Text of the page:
The 6th concept from my book, Advocating for Yourself, is Ruse. With the numerous scammers out there, as well as unethical business who will stoop lower than a snake’s belly to hook you into a deal, it’s difficult to sort out the good from the bad. They make it difficult for reputable businesses to gain the trust of the customer.
In our neighborhood, we’ve had numerous occasions where service providers will go door to door offering things like cleaning supplies, window replacement, roofing, lawn care, just to name a few. Two examples that I discuss in the book is how we dealt with a window replacement service who wanted us to sign up for windows on the spot, and asked us to provide our personal information through a “secure” app he had on his phone. No way was that going to happen. How would I know where that information is going?
Another example I discuss is the roofing service that tried to scam my daughter and her husband. The service was going through the neighborhood promoting their roofing service by suggesting to people that they had hail damage from some recent storms. Our daughter and son-in-law told the service they would need to call their insurance adjuster to confirm if there was in fact hail damage. The salesperson insisted that they accept a quote they were offering on that day only. After examining the quote to make sure there were no hidden terms on the back, or other sheets of paper under it where a carbon signature could be easily obtained, they signed the quote. The next day, the service showed up to do their roof. My son-in-law was working from home and sent them away, stating they only accepted a quote and didn’t sign a contract for the actual work.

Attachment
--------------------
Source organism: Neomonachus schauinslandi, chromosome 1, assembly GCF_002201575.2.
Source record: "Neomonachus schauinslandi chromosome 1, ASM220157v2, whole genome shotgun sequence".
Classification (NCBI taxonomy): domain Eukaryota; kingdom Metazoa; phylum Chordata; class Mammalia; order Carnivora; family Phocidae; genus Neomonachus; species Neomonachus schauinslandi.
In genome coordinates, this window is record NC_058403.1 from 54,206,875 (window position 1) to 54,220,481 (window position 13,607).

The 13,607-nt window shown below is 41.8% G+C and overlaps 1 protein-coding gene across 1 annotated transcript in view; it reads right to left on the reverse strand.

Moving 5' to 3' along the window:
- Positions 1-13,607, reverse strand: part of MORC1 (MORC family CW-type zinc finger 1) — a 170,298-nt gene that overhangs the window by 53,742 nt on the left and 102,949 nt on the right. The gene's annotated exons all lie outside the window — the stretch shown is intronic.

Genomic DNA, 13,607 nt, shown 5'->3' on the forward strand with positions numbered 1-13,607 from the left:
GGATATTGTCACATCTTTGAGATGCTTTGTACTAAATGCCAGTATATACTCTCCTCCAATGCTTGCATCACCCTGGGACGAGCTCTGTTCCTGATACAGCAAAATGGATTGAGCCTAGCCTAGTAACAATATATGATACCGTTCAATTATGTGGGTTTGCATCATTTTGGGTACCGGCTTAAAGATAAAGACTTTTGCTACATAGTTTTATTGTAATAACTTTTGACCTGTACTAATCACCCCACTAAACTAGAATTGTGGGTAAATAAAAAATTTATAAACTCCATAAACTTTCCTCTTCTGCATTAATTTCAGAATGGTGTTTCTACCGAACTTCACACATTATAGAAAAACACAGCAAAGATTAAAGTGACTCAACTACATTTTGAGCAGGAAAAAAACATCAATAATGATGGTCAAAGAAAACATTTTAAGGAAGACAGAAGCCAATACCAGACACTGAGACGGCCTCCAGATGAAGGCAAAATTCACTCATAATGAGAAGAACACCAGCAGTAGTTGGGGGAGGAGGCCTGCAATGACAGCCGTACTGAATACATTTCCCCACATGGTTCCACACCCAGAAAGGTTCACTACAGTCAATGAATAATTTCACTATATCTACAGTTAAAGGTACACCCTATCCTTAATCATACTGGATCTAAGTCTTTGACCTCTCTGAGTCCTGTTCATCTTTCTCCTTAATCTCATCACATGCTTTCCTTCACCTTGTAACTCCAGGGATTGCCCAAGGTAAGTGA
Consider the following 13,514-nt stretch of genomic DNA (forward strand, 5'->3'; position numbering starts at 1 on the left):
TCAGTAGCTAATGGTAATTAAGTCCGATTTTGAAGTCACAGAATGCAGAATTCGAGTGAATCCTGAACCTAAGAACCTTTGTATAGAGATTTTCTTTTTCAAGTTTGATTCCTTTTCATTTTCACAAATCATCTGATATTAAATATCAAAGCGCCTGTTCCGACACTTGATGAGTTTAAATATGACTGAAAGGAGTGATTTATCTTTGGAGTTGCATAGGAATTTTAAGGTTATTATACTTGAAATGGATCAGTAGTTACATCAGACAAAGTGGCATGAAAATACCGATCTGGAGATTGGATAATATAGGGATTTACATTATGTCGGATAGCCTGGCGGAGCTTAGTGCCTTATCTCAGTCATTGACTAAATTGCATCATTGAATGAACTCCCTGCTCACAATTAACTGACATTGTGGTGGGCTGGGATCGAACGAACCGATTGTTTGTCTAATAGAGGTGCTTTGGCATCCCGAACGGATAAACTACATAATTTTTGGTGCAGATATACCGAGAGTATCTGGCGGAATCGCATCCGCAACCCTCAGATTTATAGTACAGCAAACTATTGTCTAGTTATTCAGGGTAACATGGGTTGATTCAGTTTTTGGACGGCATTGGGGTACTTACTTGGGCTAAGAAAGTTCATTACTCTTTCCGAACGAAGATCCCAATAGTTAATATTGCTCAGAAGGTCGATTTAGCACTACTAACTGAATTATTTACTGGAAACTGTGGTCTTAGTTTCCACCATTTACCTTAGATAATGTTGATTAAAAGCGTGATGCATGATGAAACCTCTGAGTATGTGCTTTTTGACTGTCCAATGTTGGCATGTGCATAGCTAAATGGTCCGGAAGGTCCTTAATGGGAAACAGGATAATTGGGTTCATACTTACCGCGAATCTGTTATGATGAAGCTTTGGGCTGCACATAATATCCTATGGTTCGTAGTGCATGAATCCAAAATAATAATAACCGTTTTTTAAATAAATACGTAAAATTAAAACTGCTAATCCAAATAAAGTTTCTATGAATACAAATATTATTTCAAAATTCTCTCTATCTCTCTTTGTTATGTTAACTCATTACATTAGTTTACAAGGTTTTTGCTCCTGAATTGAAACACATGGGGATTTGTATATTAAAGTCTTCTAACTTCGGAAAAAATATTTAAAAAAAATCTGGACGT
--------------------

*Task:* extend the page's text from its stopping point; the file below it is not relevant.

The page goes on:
I discuss this in more detail in the book to show how we backed this salesperson in a corner by calling him on his bluffs. However, the quick summary of the issue is that the service insisted they had a valid contract, but offered to let them out of it, if they would pay half the amount. After much back and forth, the scammer salesperson finally realized he didn’t have a leg to stand on and “graciously” offered to let them out of their contract. Whatever, right? There was no contract, and he realized he couldn’t scam them into paying anything.
Before entering into any agreement, even if it’s just acknowledging that it’s a quote, always feel free to hand write by your signature that it is a quote only and not an agreement to do business with the provider. Make sure the salesperson initials beside it and get a copy of it, or even take a picture of it with your phone. You can record a conversation directly from your phone, so another option would be to tell the salesperson you are going to record the conversation to property capture the essence of what you are discussing. As you being to record, make sure you state, or have the salesperson state their name, the date and the purpose of the conversation. In certain states, you may need to ask the person to state you have their permission to record the call.
There are many great, reputable salespersons out there, and the few like the salesperson I discussed in this post are the ones that give salespersons a bad name. When approached by a high-pressure salesperson, don’t hesitate to challenge what they are telling you. Is the deal too good to be true? If so, it probably is not a good deal. If the salesperson is telling you they can only offer that price for one day, call them on that bluff. If they can offer it one day, they can offer it another day. Businesses run specials all the time.
“He who profits by villainy, has perpetrated it.” ― Iain Pears